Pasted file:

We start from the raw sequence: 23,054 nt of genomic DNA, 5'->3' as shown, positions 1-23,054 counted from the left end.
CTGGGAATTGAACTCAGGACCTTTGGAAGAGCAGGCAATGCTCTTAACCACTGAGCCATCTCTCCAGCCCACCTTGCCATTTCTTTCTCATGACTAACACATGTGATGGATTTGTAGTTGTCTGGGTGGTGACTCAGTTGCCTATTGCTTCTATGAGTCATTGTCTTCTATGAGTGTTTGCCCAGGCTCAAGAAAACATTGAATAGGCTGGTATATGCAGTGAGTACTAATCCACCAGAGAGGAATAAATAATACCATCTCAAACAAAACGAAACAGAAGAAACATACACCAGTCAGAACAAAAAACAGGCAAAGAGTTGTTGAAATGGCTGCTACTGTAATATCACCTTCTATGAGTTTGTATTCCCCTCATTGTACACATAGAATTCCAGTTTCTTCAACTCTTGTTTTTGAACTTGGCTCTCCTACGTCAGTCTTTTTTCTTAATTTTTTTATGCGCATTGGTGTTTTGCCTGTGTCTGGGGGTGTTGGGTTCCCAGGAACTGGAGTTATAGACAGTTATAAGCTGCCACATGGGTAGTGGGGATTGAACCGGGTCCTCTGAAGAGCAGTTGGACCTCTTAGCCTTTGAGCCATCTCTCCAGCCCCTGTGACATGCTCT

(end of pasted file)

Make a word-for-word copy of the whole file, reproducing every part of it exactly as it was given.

We start from the raw sequence: 23,054 nt of genomic DNA, 5'->3' as shown, positions 1-23,054 counted from the left end.
CTGGGAATTGAACTCAGGACCTTTGGAAGAGCAGGCAATGCTCTTAACCACTGAGCCATCTCTCCAGCCCACCTTGCCATTTCTTTCTCATGACTAACACATGTGATGGATTTGTAGTTGTCTGGGTGGTGACTCAGTTGCCTATTGCTTCTATGAGTCATTGTCTTCTATGAGTGTTTGCCCAGGCTCAAGAAAACATTGAATAGGCTGGTATATGCAGTGAGTACTAATCCACCAGAGAGGAATAAATAATACCATCTCAAACAAAACGAAACAGAAGAAACATACACCAGTCAGAACAAAAAACAGGCAAAGAGTTGTTGAAATGGCTGCTACTGTAATATCACCTTCTATGAGTTTGTATTCCCCTCATTGTACACATAGAATTCCAGTTTCTTCAACTCTTGTTTTTGAACTTGGCTCTCCTACGTCAGTCTTTTTTCTTAATTTTTTTATGCGCATTGGTGTTTTGCCTGTGTCTGGGGGTGTTGGGTTCCCAGGAACTGGAGTTATAGACAGTTATAAGCTGCCACATGGGTAGTGGGGATTGAACCGGGTCCTCTGAAGAGCAGTTGGACCTCTTAGCCTTTGAGCCATCTCTCCAGCCCCTGTGACATGCTCT